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Mohanlal and Bhavarlal JaIn Vs. Government of India and ors. - Court Judgment

LegalCrystal Citation
SubjectExcise
CourtAndhra Pradesh High Court
Decided On
Case NumberWrit Appeal Nos. 325 and 326 of 1978
Judge
Reported in1986(23)ELT116(AP)
ActsEvidence Act - Sections 26; Defence of India Rules - Rule 126(L) and 126(L)(2)
AppellantMohanlal and Bhavarlal Jain
RespondentGovernment of India and ors.
Appellant AdvocateT. Dhanurbhanvelu, Adv.
Respondent AdvocateK. Subrahmanya Reddy, Adv.
DispositionAppeal dismissed
Excerpt:
.....facit cessare tacitum sections 4 & 3: [v.v.s. rao, n.v. ramana & p.s. narayana, jj] meaning when there is express mention of certain things, then anything not mentioned is excluded. - for instance it is well known that a judge is asked to make a local inspection of any land or building which is the subject matter of a suit and acts upon the impression formed by him on such local inspection......of the government of india dismissing an appeal preferred against the order of the collector of central excise, hyderabad. the appellant herein and another were apprehended by the sub-inspector of police on 25-5-1964 at renigunta railway station as they were suspected of carrying primary gold. the appellant was carrying a quantity of 3491.900 grams of gold rods and semi-finished articles. he was taken to the police station. the sub-inspector of police informed the deputy superintendent of central excise, chittor about this and the latter proceeded to renigunta on 26-5-1964 and took possession of the gold from the room in the police station in which it was placed by the sub-inspector of police, a statement was taken from the appellant in which he said that the gold constituted.....
Judgment:
ORDER

Alladi Kuppuswami, J.

W.A. No. 325/1978 :

1. This is an appeal against the judgment of our learned brother Jeevan Reddy, J., admitting a writ petition challenging the order of the Government of India dismissing an appeal preferred against the order of the Collector of Central Excise, Hyderabad. The appellant herein and another were apprehended by the Sub-Inspector of Police on 25-5-1964 at Renigunta railway station as they were suspected of carrying primary gold. The appellant was carrying a quantity of 3491.900 grams of gold rods and semi-finished articles. He was taken to the police station. The Sub-Inspector of Police informed the Deputy Superintendent of Central Excise, Chittor about this and the latter proceeded to Renigunta on 26-5-1964 and took possession of the gold from the room in the police station in which it was placed by the Sub-Inspector of Police, A statement was taken from the Appellant in which he said that the gold constituted 'ornaments' and was not primary gold. The Collector of Central Excise subsequently enquired into the matter. A trade panel opined that they were gold ornaments and not primary gold. The Collector of Central Excise did not agree with this opinion. He himself inspected the gold personally. He observed that they were given the semblance of ornaments to bypass the Gold Control Order. Ultimately he passed an order confiscating the seized gold levying a penalty of Rs. 10,000/-. As against this the appellant preferred a revision petition to the Government of India which was dismissed. The appellant thereupon filed a writ petition challenging the validity of the said order which was also dismissed by our learned brother Jeevan Reddy J.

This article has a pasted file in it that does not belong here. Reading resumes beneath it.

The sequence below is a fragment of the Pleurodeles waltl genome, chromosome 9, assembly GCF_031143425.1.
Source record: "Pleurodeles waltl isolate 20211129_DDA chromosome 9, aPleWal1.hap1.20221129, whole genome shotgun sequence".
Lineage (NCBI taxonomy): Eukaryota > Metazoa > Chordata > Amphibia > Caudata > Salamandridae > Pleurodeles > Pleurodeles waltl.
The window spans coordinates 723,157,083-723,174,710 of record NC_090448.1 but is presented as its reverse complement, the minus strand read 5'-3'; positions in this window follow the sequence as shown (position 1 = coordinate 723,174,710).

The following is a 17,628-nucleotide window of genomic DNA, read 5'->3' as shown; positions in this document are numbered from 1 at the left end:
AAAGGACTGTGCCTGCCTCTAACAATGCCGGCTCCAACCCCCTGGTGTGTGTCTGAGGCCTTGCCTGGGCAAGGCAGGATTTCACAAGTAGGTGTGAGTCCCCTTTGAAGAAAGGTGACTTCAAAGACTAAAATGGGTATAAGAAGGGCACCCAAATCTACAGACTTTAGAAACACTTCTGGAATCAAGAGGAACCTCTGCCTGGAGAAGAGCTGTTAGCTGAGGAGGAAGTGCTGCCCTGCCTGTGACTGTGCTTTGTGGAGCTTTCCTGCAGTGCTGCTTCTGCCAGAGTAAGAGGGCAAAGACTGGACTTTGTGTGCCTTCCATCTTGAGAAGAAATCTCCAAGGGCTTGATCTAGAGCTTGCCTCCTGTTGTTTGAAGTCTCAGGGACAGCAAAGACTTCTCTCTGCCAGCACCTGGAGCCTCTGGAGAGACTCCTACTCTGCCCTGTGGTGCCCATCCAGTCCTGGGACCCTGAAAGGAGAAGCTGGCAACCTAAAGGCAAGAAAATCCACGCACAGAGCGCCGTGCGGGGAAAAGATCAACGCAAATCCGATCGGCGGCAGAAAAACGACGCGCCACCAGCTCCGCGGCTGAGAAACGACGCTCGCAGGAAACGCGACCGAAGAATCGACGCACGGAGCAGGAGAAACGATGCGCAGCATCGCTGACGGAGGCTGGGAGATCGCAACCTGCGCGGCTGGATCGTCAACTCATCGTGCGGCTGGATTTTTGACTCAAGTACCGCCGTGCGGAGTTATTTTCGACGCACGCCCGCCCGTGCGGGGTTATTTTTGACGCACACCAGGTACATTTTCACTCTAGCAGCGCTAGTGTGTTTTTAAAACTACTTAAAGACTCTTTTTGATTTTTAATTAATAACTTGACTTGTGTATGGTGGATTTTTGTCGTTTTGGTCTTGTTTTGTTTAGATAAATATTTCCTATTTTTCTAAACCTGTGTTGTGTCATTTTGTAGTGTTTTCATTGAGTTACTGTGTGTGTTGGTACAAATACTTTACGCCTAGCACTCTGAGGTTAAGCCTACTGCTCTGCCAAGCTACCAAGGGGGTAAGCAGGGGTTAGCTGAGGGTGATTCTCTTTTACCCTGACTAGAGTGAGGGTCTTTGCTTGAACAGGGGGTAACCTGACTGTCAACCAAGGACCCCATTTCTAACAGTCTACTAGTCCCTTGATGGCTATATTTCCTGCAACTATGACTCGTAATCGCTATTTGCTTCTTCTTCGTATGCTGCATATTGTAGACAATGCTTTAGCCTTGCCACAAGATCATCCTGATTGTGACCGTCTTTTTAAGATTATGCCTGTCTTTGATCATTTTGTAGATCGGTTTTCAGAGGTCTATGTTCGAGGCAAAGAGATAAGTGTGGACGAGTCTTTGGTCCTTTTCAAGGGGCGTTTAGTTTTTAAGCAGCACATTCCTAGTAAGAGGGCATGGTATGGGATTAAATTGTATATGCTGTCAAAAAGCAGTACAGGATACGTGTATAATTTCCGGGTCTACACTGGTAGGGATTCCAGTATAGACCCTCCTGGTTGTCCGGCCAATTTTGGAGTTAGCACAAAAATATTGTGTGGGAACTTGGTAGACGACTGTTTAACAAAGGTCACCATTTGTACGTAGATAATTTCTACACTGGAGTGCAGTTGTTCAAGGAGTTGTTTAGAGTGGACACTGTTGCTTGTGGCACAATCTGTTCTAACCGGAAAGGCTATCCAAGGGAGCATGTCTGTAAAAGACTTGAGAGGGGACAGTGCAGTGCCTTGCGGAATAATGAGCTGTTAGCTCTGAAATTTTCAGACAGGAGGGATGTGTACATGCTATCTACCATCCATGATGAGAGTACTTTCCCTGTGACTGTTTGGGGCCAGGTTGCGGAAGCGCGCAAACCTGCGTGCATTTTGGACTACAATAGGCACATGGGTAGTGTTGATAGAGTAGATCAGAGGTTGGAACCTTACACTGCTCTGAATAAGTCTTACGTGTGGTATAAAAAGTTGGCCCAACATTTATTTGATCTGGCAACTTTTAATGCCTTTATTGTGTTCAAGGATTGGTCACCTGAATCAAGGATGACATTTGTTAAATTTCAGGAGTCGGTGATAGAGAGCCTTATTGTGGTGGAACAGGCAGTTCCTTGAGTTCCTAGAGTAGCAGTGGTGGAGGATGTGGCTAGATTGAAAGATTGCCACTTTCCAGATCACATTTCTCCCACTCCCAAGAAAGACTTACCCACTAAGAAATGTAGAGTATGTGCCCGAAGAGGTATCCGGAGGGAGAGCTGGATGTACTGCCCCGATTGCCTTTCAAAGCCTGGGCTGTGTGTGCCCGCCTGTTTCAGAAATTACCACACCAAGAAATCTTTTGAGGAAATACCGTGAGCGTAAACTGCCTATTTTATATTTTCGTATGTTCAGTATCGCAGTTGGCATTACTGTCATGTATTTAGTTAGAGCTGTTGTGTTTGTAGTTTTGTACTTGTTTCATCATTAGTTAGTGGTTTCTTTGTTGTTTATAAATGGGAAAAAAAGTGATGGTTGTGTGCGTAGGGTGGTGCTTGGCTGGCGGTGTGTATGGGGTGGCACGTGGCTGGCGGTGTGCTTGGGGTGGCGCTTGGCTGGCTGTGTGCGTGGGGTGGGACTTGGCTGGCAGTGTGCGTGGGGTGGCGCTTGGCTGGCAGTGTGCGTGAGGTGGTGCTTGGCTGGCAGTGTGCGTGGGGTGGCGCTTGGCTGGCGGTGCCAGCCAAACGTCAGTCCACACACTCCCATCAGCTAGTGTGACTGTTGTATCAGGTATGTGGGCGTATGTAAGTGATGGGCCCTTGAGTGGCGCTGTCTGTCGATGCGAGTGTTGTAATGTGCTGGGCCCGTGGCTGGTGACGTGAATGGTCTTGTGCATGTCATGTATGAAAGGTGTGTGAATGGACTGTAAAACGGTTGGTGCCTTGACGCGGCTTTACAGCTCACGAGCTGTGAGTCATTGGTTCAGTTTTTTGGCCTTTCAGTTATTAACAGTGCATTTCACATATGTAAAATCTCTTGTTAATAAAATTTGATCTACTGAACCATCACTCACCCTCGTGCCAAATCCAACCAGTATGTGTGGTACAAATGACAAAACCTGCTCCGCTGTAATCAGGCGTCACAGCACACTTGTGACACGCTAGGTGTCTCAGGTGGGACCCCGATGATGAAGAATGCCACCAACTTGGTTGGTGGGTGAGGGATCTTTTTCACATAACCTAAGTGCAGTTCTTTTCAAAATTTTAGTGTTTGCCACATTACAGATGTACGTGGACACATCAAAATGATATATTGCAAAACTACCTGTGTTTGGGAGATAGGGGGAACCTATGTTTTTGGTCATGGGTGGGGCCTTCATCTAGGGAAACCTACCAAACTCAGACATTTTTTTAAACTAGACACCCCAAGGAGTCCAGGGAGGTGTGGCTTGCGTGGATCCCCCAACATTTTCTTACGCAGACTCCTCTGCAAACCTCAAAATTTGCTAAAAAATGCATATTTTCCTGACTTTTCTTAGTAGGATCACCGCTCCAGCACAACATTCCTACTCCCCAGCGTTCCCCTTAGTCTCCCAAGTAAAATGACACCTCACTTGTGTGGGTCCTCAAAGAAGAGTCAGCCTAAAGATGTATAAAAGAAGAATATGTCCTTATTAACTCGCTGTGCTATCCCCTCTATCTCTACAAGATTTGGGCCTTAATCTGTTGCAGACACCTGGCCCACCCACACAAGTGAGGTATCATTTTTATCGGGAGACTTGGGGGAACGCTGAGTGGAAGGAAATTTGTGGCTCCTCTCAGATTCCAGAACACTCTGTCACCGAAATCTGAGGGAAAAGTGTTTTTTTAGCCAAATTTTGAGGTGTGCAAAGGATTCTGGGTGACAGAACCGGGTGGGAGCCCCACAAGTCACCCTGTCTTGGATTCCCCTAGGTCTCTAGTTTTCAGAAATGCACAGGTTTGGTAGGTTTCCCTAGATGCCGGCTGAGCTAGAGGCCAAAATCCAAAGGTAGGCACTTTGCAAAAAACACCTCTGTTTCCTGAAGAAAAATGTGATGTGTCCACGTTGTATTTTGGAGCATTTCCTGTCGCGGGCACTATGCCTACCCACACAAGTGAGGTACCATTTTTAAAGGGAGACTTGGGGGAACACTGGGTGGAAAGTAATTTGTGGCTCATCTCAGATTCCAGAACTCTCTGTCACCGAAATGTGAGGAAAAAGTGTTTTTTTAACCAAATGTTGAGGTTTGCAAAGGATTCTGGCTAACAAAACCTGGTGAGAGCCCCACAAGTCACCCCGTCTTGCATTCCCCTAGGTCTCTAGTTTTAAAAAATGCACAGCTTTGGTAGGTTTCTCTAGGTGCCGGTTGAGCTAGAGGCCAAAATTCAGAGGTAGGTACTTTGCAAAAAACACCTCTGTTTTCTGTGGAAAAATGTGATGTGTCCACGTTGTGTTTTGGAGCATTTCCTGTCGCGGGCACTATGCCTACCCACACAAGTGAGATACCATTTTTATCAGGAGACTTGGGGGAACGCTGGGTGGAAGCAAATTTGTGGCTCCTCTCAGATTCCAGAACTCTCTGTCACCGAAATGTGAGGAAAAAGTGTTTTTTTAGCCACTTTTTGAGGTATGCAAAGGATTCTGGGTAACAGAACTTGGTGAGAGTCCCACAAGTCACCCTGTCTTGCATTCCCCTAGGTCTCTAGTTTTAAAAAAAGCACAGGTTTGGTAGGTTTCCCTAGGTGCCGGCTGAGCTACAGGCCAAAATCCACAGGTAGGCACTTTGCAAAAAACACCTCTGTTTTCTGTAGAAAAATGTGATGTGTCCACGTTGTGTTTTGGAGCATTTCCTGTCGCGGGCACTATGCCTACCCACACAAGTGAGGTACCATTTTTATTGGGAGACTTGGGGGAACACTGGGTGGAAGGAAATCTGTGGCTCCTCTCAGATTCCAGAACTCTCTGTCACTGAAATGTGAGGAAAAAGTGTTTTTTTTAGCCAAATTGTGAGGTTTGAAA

2. The first contention that is raised on behalf of the appellant is that the seizure of the gold by the Sub-Inspector was illegal as he was not a person duly authorised to make such seizure under Rule 126(L) of the Defence of India Rules. The learned Judge rejected the contention stating that the articles were seized by the Deputy Superintendent of Central Excise, Chittoor who was duly authorised. The police officer had merely detained the person and property until the authorised officer arrived and seized them. We entirely agree with this view. As the seizure was made by the Deputy Superintendent of Central Excise who was duly authorised, it cannot de said that the seizure was illegal. The mere fact that the Sub-Inspector of Police took it from the custody of the petitioner and placed it in a room in the police station does not constitute seizure. Even if it amounted to a seizure, as according to the petitioner that seizure is void, the articles must be deemed to have been in possession of the appellant and as they were subsequently seized by the Deputy Superintendent of Central Excise who was an authorised officer, the seizure was legal.